Senator David Argall E-Newsletter

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  • Top Senate Leader Wants a Vote on Property Tax Elimination This Year!
  • PennDOT: Keep your Promises to Schuylkill and Berks Counties!
  • Public Hearing on Farming Issues
  • Frackville: From Abandoned Blight to Quality Homes
  • Training for Newly Elected Local Government Officials
  • New Poll: Increasing the State’s Minimum Wage

Top Senate Leader Wants a Vote on Property Tax Elimination this Year!

The Senate’s top official–Senate President Pro Tempore Joe Scarnati (R-Jefferson)–this week told reporters that he wants to see a vote to eliminate school property taxes added to the Senate calendar as one of his top priorities.  Senator Scarnati has been a strong advocate for our cause and voted for Senate Bill 76 during the infamous 24-24 vote that was killed by the Lieutenant Governor’s tie breaking negative vote.

This has never been an easy issue. In order to get anything passed in state government, you need 102 votes in the House of Representatives, 26 votes in the Senate, and the signature of the Governor. If you are missing any part of that formula, your bill is dead. Thank you, Senator Scarnati! 

PennDOT: Keep your Promises to Schuylkill and Berks Counties!

I was recently interviewed by Fox56 News where I again made it clear that I will hold PennDOT accountable to their promises to rebuild Route 61, 222, and 422. I will not vote for the new PennDOT Secretary appointed by Governor Wolf unless she provides me with a written plan documenting how PennDOT will uphold its prior promises to the people I represent.

At our recent bipartisan hearing with Senator Judy Schwank (D-Berks) on PennDOT funding for road projects, we reviewed the impact of PennDOT’s broken promises regarding Route 61, 222, and 422.  One major priority in Berks County along the 222 Corridor- the intersection at Long Lane to widen the roadway to four lanes is now delayed.  Another project from the Kutztown Bypass to the Lehigh County line is postponed until 2029—if funding is available then.   

Similarly, in Schuylkill County, the long-promised major improvements to Route 61 between St Clair and Frackville is now threatened by PennDOT’s “new priorities”– major changes made without the approval of the House and Senate.

Public Hearing on Farming Issues

1/7/20 – Implementation of the 2019 Farm Package

On Tuesday, the Majority Policy Committee, which I chair, held a hearing with Senator Elder Vogel (R-Beaver County) at the PA Farm Show to discuss the impact the new Farm Bill Package has had on the agricultural community.  The impact of the bill has been mostly positive and provided much needed help to our farming communities. You can read about the hearing here or watch the hearing here.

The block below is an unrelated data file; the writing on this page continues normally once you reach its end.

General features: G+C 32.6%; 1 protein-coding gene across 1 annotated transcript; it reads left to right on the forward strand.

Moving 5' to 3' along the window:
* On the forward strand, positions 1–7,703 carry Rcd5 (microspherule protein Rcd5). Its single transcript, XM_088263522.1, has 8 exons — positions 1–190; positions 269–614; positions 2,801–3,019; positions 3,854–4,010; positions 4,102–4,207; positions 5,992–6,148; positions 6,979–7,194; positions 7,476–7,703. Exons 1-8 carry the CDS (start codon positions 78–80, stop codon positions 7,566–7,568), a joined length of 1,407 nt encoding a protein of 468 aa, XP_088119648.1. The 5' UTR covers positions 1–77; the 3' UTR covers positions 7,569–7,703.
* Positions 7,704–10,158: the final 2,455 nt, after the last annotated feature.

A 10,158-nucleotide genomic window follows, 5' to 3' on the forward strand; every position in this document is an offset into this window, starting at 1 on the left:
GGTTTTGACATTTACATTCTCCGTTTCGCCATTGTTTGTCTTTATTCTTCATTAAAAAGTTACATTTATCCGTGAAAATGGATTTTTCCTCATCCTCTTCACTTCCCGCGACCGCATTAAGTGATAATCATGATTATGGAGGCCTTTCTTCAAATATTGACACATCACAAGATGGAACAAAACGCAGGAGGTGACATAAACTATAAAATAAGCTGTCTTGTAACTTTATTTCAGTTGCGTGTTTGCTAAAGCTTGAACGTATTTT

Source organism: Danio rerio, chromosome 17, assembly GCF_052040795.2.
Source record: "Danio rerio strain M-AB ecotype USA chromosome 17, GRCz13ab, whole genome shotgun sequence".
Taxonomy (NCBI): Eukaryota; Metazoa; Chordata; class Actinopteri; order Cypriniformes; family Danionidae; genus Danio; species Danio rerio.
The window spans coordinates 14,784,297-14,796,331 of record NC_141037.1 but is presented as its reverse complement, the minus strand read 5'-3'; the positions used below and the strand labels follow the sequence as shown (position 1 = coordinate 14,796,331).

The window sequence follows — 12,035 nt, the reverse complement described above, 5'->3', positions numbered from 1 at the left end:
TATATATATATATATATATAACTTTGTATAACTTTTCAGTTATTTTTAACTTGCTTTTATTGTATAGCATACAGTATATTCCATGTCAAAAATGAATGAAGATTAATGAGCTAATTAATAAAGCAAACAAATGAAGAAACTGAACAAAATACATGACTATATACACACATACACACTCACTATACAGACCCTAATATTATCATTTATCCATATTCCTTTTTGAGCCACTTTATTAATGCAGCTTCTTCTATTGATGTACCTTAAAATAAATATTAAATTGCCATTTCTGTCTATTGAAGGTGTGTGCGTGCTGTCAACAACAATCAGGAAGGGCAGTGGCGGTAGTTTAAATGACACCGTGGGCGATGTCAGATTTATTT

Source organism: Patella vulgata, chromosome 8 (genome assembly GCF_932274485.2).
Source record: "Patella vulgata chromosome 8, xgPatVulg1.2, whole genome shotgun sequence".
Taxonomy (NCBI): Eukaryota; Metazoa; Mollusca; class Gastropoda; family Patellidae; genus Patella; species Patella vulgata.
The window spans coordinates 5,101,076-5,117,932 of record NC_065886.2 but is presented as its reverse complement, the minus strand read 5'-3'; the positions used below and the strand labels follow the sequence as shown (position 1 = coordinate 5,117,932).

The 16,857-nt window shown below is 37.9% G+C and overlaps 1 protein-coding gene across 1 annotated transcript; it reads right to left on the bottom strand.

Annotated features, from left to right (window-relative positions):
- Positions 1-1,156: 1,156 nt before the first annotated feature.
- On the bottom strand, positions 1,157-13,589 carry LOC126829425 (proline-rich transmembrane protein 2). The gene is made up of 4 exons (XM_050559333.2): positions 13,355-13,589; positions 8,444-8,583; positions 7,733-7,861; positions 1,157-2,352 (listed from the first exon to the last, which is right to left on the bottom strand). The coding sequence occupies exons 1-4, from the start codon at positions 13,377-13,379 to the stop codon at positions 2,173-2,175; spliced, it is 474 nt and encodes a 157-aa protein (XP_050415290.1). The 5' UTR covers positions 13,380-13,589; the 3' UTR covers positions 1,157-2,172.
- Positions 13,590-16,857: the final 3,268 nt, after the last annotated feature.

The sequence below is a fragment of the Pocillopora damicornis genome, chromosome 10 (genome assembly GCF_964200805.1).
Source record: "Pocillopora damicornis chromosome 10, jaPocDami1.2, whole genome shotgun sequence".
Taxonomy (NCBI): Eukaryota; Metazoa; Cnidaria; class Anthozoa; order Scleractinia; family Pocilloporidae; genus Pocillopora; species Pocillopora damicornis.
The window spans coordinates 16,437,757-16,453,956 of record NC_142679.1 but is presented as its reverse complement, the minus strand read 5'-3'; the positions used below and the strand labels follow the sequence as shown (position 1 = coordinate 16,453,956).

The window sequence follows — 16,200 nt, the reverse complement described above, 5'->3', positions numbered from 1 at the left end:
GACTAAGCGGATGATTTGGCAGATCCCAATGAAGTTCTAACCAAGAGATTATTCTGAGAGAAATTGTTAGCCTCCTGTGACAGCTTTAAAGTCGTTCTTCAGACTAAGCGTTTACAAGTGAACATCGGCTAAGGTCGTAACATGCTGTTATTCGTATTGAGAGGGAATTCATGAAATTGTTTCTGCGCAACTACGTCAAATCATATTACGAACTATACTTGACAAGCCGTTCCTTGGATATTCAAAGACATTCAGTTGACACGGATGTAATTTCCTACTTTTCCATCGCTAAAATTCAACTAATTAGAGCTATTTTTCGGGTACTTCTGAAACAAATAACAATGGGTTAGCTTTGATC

Barron “Boots” Hetherington, Union Township and Lynette Gelsinger, Marion Township

     

Talking about milkshakes with Dave Smith, Director of the Dairymen’s Association

I also had the opportunity to see behind the scenes of how the famous Farm Show milkshakes are made. Leiby’s Dairy, Walker Township, produces the milkshake mix.

Frackville: From Abandoned Blight to Quality Homes

Last Thursday, Rep Neal Goodman (D-Schuylkill) and I helped celebrate the grand opening of the new Cherry Street Commons in Frackville. Looking at the photos above is all you need to see that this is a huge improvement in this community, made possible due to a private-public partnership led by Frackville’s O’Connor family. Congratulations to all who toiled so long to turn this dream into a reality!

You can read more about the project here.

Training for Newly Elected Local Government Officials

There are courses run the by state associations to help teach newly elected local government officials how to do their jobs effectively. This “boot camp” will cover municipal laws, state laws, and federal laws along with resources available. If you are a newly elected official, please sign-up here or if you know one please share this opportunity.

New Poll: Do you support increasing the state’s minimum wage?

The PA Senate recently passed Senate Bill 79 by a bipartisan vote of 42 to 7 to incrementally increase the state’s minimum wage for the first time in a decade. The bill would increase the state’s minimum wage by $2.25 over the next three years reaching $9.50 in January of 2022.

Those that support this legislation believe that the incremental increase in the wage will be beneficial to workers.  By not dramatically increasing the wage all at once, this strategy would also allow businesses to appropriately address the change in wage.

Those that don’t support this legislation believe that the bill doesn’t go far enough (some are calling for a $15 an hour wage) or that the state should not be involved in increasing the minimum wage.

You can express your thoughts through the poll here.

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